Print magazines like Forbes don’t have a readership problem, they have an advertising problem, Forbes Media chief revenue officer Mark Howard told Gibbs & Soell's annual "Welcome to the Global Street Fight" event in New York on April 11.

"Readers are excited as ever to read and consume," he said, "to see what our editors have curated and see what they want readers to know. …People appreciate the finite experience of a magazine with a beginning, middle and end." But technology has introduced hypertargeting and microtargeting to the ad realm, metrics that don't translate well to print media that have to bridge that divide. "There is value in the messages in advertising that goes with the content. The challenge is providing metrics that you get from the web."

"I still think print has a place in the ecosystem," said Jimmy Soni, managing editor of The Huffington Post who said he reads The New Yorker, GQ and The Economist, among print publications. "It's a different reading experience."

Soni said the "journalism is dead" argument amid the rise of digital is answered by outlets like Politico, Pro Publica, HuffPost, BuzzFeed and UpWorthy, all founded in the last 10 years. "Many are generating content that wouldn't have otherwise been produced," he said. Asked by G&S president/CEO Luke Lambert about the gripe that most new media get content from "old media," Soni said operations like Politico and HuffPost spend "enormous amounts of money and time creating stuff out of whole cloth."

'Net Not a Zero-Sum Game for Readers

“GibbsLuke Lambert, president/CEO of Gibbs & Soell, Jimmy Soni, managing editor, The Huffington Post, and Mark Howard, chief revenue officer, Forbes Media.

Soni, who confessed that it's not his job to find a way to monetize the content his publication produces, said social media has provided infinite potential for eyeballs, expanding readership and changing the PR game.

He said the Internet has also made the media ecosystem "less hostile" and more open to collaboration. "Partnerships are now the coin of the realm," he said. "We work with BuzzFeed or UpWorthy as their eyeballs might become ours. It's not a zero sum game on the Internet. …Most people in this room probably consume around 50 news sources a day."

"The era of the blind pitch is over," he said, noting that he does not read unsolicited email or pitches "unless you split the atom." Soni said there are two key factors to the PR realm right now. First: "Be so good we can't ignore you." He pointed to JPMorgan Chase as an example of a company that has attracted its share of negative headlines, also garnering coverage for its work with veterans. And second: "Recognize that you're more in charge of your story than you've ever been." He cited Volkswagen’s viral ad featuring actor Jean Claude Van Damme as an example of company-produced content that garnered wide coverage. Another example was clothing retailer Gap's empathetic response to racist graffiti on one of its ads that sparked a "Thank you, Gap" campaign.

He said a company like Goldman Sachs, "a company we often go after," works with HuffPost on their small business initiatives, through paid content and advertising.

Forbes' Native Ads, Digital Growth

Howard said the magazine is the "front door to our brand," which also encompasses digital and conference and events. "Who we profile on the cover is very important to the business world," he said. But the foundation for Forbes' road to digital credibility and growth came from separating the magazine from its Internet push.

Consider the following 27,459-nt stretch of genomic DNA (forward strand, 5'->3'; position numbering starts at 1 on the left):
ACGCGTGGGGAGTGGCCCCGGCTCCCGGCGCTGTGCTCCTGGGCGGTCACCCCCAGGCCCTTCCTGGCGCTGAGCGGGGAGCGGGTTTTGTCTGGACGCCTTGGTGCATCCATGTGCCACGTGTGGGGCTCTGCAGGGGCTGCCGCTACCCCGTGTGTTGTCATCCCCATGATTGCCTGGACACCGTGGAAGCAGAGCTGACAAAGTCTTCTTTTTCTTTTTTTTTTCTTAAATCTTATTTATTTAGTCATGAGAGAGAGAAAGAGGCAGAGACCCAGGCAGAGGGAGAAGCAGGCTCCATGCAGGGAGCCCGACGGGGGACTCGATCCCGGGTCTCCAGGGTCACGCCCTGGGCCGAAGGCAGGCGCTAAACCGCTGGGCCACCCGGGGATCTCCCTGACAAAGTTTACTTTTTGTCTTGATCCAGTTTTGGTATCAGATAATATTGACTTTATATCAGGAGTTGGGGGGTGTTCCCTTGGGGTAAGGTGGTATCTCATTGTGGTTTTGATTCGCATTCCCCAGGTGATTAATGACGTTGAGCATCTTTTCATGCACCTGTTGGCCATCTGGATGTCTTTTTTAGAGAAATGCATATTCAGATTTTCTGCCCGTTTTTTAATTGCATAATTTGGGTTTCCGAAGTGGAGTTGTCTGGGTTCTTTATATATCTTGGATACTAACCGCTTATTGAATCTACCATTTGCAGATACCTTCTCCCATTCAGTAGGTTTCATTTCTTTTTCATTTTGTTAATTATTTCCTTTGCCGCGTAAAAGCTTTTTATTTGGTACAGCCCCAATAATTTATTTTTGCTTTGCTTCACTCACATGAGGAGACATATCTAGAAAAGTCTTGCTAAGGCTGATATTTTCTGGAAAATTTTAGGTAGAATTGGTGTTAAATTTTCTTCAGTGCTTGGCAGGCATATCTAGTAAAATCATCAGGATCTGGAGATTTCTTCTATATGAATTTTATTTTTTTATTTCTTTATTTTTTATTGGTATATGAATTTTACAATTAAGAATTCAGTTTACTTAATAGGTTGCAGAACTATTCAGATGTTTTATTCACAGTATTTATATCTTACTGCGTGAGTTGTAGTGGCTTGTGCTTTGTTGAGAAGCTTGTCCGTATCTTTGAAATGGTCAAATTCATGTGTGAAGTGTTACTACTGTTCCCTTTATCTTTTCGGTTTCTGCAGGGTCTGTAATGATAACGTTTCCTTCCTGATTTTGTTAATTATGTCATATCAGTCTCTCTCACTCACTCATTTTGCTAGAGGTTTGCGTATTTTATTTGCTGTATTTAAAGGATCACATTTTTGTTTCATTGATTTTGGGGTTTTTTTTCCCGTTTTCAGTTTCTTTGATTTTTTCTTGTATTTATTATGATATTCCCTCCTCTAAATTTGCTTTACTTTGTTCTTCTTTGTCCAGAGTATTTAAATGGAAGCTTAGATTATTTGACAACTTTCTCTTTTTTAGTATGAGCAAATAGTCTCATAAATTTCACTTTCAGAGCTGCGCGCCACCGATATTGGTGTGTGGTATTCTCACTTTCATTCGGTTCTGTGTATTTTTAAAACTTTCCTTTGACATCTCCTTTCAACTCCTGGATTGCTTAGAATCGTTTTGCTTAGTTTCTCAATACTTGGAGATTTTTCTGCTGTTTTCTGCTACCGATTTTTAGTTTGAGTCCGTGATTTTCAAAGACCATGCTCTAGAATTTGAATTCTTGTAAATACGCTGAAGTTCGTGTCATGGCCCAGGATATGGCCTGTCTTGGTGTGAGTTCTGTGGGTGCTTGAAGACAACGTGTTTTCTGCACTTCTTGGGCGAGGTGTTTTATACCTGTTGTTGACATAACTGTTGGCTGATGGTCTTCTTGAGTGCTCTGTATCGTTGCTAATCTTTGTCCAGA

Howard said in 2000-01 Tim Forbes spun out as a separate entity from the then-84-year-old magazine to allow breathing room "to figure it out for ourselves." He cited Forbes' decision to buy the content platform True/Slant in 2010, which compensated writers by both monetary payment and via advertising and sponsorship revenues of their pages. The move coincided with media job cuts that left a lot of writers out of work without a platform on which to produce content. Many embraced the True/Slant platform and provided a wide range of professional content to grow the site, which, Howard noted, is not a news site but a forum for opinion and analysis of news and issues.

Forbes also in 2010 rolled out its native ad platform BrandVoice, which affords significant control to advertisers producing editorial for the Forbes site. The posts are clearly marked as BrandVoice content. Howard said advertisers are taught to use Forbes' content management system and publish "just like editorial staffers." Advertisers get a monthly site license that allows them an unlimited number of posts. The platform is expected to make up to 30% of Forbes' ad revenue by 2014.

HuffPost Writers Know Audience Data

Soni said the HuffPost's success has come in part because its staffers are as focused on publishing as much as content. "Editors know data patterns, audience development," he said. "You can't bury your head in the sand about where your audience is coming from."

He called the Post "unapologetic" in its approach to journalism, which encompasses news, humor and opinion, among other tenets.

The HuffPost in 2012 became the first digital media outlet to win a Pulitzer Prize for senior military correspondent David Wood's "Beyond the Battlefield" series on wounded veterans and their families. "It sent a wakeup call to the industry that the Internet is not a dirty word," said Soni," that you can reach a large audience with quality content."